Do you save a bundle when you bundle insurance?

By now, you've probably seen the offers. And maybe even bought in. Insurance companies want to sell you auto and home insurance by "bundling" the two policies together -- and in the process offer you a discount on your annual premium.

Makes sense for them, but does it save money for you? It all depends on the state you reside in and your financial circumstances, according to a new survey by insuranceQuotes. For example, in Louisiana you would save almost $600 a year by bundling auto and home insurance, while in Mississippi, where auto and home insurance costs slightly less, your savings would be $520 per year. But in Vermont, you'd save just $175 annually.

On average, bundled insurance savings would be more than 16 percent, not inconsequential when the average car insurance bill is nearing $1,000 per year, depending on what it includes, your driving record and many other factors.

insuranceQuotes based its findings on a survey of the largest carriers, using a hypothetical 45-year-old married and employed female with a clean driving record. She had a college degree, excellent credit, no lapse in coverage and was looking for relatively standard auto insurance, such as $300,000 for bodily injury and a $500 deductible. 

The applicant was positioned in three different dwellings to see if that made a difference. The first was a $140,0000 home, the second a condo and in the third scenario she was a renter (no price listed for the latter two). Not surprisingly, insurers gave her more of a discount as a homeowner than as a renter, where she received the least amount of money off.

"Bundling auto and homeowners [insurance] saves an average of $322, while auto and renters [insurance] saves $84," said senior insurance analyst Laura Adams of insuranceQuotes. 

She suggested that moving to hurricane-plagued Florida might also be a bad idea because the bundling discount there for homeowners was only 6.7 percent. One reason for the lower percentage was that major property insurers have fled the state, leaving homeowners' insurance to small startups, many of which don't bundle policies.

Like most companies, insurers like the concept of bundling because it "locks in" customers. Although they may occasionally browse the internet to shop for auto or home insurance, it's difficult to do the math as to exactly what discount they would get by bundling with another insurance company. And no insurer Adams knows of offers a "bundled" rate online.

"That doesn't mean you shouldn't shop," she said. "I have bundled insurance, and I do it every year. Some sites will even ask if you want to bundle. Speak up and ask about other discounts, such as for the military, nursing and teaching professions."

Spokesperson Loretta Worters of the Insurance Information Institute, which represents the industry, agreed. "Bottom line: Product bundling can be a substantial savings. The more products you bundle, the better the discounts. But there are many factors to take into account, including the state where you live, the type of home you reside in, the make and model of car you drive, your claims experience and more. So, it's best to look at the cost in your particular area to see what's right for you."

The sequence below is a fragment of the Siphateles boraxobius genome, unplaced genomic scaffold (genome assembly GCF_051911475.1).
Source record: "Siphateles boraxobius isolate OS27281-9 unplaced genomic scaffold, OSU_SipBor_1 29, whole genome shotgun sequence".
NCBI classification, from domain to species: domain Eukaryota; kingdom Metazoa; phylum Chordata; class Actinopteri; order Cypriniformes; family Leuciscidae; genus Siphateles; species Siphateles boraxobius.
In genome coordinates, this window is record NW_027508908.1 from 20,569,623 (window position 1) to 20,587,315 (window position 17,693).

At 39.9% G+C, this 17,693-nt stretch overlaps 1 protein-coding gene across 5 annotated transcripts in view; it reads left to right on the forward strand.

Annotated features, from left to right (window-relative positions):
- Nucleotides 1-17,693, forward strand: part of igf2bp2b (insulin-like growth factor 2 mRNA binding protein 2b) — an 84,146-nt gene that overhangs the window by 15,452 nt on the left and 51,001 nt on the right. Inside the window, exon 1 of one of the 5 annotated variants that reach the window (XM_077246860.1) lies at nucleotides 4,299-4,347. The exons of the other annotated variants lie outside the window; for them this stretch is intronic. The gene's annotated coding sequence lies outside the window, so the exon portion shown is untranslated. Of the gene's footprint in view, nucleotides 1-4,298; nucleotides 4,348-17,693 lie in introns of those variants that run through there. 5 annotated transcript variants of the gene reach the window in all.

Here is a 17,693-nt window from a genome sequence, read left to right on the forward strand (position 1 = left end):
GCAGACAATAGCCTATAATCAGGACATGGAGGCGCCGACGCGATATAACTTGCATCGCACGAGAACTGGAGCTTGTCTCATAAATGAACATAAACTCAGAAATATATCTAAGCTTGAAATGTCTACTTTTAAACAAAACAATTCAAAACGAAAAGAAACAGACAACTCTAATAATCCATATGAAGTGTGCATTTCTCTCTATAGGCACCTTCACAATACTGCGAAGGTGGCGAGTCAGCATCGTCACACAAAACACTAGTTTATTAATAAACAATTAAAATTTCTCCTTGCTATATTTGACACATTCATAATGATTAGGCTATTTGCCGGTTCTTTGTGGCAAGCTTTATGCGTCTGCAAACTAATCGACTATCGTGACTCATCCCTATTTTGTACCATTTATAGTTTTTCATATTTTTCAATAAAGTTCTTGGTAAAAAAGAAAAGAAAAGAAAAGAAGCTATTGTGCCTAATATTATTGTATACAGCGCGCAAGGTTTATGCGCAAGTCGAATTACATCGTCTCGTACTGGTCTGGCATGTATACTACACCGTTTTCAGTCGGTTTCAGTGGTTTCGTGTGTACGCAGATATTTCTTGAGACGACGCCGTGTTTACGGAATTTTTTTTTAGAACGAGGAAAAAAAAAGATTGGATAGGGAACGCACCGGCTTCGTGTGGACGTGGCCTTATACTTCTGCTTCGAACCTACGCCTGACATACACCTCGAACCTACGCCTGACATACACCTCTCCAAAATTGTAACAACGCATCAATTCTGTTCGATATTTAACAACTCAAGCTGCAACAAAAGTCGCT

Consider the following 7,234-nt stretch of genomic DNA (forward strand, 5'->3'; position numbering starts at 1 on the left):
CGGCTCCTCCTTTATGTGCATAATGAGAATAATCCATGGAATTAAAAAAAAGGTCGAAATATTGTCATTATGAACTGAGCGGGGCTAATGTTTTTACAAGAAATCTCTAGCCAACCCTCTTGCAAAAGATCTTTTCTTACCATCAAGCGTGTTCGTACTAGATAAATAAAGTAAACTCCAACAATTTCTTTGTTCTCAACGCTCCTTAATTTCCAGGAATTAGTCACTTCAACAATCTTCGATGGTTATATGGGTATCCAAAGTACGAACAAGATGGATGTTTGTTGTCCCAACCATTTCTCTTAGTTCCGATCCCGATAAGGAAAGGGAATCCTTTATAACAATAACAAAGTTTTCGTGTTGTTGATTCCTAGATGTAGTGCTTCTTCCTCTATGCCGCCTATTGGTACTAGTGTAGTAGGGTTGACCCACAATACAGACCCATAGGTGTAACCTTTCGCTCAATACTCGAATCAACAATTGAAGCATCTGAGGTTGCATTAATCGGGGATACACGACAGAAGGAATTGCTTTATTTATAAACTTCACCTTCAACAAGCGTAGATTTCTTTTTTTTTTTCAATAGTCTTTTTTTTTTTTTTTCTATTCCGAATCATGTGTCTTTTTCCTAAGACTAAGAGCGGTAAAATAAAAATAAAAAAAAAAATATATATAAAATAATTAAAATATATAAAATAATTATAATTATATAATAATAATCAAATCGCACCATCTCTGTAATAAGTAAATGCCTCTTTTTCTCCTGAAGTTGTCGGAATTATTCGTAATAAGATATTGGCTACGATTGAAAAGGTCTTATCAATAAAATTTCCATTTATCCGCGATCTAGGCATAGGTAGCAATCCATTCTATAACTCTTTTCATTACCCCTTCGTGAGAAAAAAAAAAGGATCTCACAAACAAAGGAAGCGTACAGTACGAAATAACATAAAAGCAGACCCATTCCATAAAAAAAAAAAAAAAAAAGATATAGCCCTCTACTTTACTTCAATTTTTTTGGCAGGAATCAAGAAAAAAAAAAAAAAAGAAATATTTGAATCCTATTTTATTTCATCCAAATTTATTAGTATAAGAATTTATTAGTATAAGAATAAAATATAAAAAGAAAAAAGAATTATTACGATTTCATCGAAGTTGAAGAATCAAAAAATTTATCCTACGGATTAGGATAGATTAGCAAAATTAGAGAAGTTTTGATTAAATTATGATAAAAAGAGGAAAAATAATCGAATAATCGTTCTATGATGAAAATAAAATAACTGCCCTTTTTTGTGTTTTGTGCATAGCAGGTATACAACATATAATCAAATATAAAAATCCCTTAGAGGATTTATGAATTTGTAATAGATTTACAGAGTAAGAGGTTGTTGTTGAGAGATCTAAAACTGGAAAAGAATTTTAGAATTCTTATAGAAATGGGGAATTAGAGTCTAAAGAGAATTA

For consumer advocates, the whole process is anathema. "It's another way to hurt the low and middle-income folks because the discount lowers with less ownership," said Robert Hunter, directof of insurance at the Consumer Federation of America.

Hunter feels that auto insurance -- as in California -- should be based on driving record, not credit, education or home ownership. Or as he likes to put it, bundling is just another way of saying, "Money talks." Hunter noted that insuring your yacht or airplane can get you an even bigger discount.

Worters noted that while motorcycles may qualify for a discount, a vacation home wouldn't because it's considered a bigger risk.

Loyalty programs are endemic nationwide across all sorts of businesses. They all want your phone number, email address or any other information to know more about you. They'll dangle coupons, special offers or frequent flier miles to accomplish this.

Loyal insurance customers save the companies money when it comes to advertising and the other costs of attracting new policyholders. But insurers take a special interest in getting to know a customer to avoid getting quickly squeezed with multiple legitimate, or illegitimate, claims such as fender-benders and house fires. The industry loses more than $29 billion a year in fraud.

Customers who bundle policies tend to file fewer claims, which winds up saving the insurance company money in the long run, Adams said. "They love customers who stick with them and don't file claims."

One obvious bias in the study is that it dealt with only one mythical customer -- the 45-year-old married, working female -- who in many ways represents the best possible client for insurers. It doesn't include millennials or other customers, such as teens, who might have to pay higher premiums, and would be unlikely to own anything.

  • Ed Leefeldt

    Ed Leefeldt is an award-winning investigative and business journalist who has worked for Reuters, Bloomberg and Dow Jones, and contributed to the Wall Street Journal and the New York Times. He is also the author of The Woman Who Rode the Wind, a novel about early flight.